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The Heroin Campaign (1998 EFFIE)


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Everybody's Doing It

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Ashley Albert
Tasha Rebecca

In 1995, out of the estimated new heroin users, 90 percent of them were under 26 and 77 percent never injected it. The higher purity of heroin allowed users to get a sufficient high by snorting and/or sniffing opening the door to a new pool of users who would never have considered trying heroin by injections.

The fact that heroin could now be sniffed or snorted instead of injected also had a dangerous effect on young people's attitudes about the risks of heroin. They believed it was not as dangerous as other drugs. Society's most glamorous people, who could afford to have or do anything, were choosing heroin. Club goers, who were characterized as a group of people who were "attractively reckless" and who "lived on the edge," were using heroin. In truth, though, heroin is a dangerous and potentially addictive drug no matter how it is used.


Based on research, including University of Michigan's "Monitoring the Future" study, that clearly shows that the likelihood of using a drug is directly affected by how dangerous its use is perceived to be, The Partnership launched a campaign in 1996 to increase young people's perception of heroin as a dangerously addictive drug. The glamorization of heroin presented a challenge for The Partnership in developing anti-heroin communications. A message that said that heroin can kill you could backfire and actually attract those risk seekers. Rather, the emphasis had to be on communicating the severe risks of heroin experimentation and use by shattering the images of heroin as a hip, cool, attractive drug.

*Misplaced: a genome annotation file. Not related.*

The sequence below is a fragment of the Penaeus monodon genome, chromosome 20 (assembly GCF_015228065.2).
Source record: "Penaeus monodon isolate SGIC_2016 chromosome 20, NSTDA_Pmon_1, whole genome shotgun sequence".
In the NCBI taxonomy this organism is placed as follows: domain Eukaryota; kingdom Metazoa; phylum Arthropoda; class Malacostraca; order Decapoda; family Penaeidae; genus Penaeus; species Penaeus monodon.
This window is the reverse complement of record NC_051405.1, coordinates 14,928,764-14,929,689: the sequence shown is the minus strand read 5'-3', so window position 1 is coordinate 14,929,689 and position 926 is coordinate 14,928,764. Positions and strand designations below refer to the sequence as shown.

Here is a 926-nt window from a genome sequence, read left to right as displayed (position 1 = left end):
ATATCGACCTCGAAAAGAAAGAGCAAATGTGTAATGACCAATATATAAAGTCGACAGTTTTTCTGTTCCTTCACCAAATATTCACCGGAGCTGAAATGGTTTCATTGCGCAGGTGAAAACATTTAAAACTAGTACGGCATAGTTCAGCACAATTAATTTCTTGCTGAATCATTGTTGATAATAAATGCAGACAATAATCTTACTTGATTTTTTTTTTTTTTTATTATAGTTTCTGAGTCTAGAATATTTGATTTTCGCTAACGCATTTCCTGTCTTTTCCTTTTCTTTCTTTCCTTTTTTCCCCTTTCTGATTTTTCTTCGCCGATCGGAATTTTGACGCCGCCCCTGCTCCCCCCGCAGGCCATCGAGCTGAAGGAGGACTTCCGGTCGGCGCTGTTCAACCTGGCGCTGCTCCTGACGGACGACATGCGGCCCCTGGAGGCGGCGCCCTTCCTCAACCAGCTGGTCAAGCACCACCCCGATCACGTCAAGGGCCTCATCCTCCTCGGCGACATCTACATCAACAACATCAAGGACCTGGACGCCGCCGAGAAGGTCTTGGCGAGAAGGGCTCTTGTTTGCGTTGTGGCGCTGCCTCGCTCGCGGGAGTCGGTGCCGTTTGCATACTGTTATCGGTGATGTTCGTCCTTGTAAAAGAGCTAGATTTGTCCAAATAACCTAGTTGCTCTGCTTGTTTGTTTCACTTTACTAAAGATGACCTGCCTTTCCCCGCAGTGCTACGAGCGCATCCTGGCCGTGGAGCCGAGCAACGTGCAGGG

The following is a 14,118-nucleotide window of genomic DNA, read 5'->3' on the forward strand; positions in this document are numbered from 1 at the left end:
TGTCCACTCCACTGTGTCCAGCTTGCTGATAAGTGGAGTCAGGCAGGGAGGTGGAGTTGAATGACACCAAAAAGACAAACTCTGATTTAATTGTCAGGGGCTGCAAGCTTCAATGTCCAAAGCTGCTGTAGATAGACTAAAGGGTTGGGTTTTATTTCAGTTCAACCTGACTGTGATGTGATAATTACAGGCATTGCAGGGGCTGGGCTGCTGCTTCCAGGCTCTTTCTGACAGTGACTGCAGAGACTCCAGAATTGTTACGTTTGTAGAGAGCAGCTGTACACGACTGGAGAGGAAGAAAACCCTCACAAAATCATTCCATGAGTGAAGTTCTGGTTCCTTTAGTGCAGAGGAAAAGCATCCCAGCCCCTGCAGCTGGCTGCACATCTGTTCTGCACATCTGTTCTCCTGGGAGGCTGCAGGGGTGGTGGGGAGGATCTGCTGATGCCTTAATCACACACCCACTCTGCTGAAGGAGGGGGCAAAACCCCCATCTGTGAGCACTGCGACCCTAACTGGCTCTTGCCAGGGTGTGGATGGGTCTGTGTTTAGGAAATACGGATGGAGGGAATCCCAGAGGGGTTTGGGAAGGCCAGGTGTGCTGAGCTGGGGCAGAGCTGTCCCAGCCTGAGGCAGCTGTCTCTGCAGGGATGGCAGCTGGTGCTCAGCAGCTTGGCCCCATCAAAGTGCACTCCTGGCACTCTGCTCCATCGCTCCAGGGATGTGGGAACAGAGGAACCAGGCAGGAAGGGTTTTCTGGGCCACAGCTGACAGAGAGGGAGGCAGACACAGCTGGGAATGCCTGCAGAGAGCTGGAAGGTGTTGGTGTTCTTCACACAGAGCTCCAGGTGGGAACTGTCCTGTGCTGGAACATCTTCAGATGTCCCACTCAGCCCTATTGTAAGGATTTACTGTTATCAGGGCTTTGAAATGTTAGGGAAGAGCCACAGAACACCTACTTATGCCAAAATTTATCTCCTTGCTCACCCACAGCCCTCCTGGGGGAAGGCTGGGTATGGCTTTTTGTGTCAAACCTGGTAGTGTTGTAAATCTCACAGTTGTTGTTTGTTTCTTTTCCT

Results from The Partnership Attitude Tracking Study (PATS) indicated that as a result of the Heroin Campaign significant progress had been made in the effort to build teens' attitudes about the risks of heroin use.

  • Significant positive changes in the attitudes relating to the dangers of heroin use occurred from 1996 to 1997 among teens. (Significant changes were at the .05 level).
  • Perception of risk of heroin use increased significantly among older teens, aged 16 and older.
  • The percent who agreed strongly with the statement, "Heroin is a dangerously addictive drug" significantly increased from 84 percent in 1996 to 89 percent in 1997.
  • In 1996, 26 percent of older teens ranked heroin as the most harmful drug. By 1997, that number had significantly increased to 38 percent.
  • Perception of risk of heroin use also increased significantly among younger teens, aged 14 - 15.

The percent who agreed strongly with the statement, "Heroin is a dangerously addictive drug" significantly increased from 80 percent in 1996 to 84 percent in 1997.

In 1998, the New York chapter of the American Marketing Association presented The Partnership, J. Walter Thompson; Ground Zero; Hill, Holiday, Conners, Cosmopulos; and D'Arcy Masius Benton & Bowles with advertising's most coveted award - the Gold "EFFIE" - for the effectiveness of its national, anti-drug public service advertising campaign.


The Partnership for a Drug-Free America

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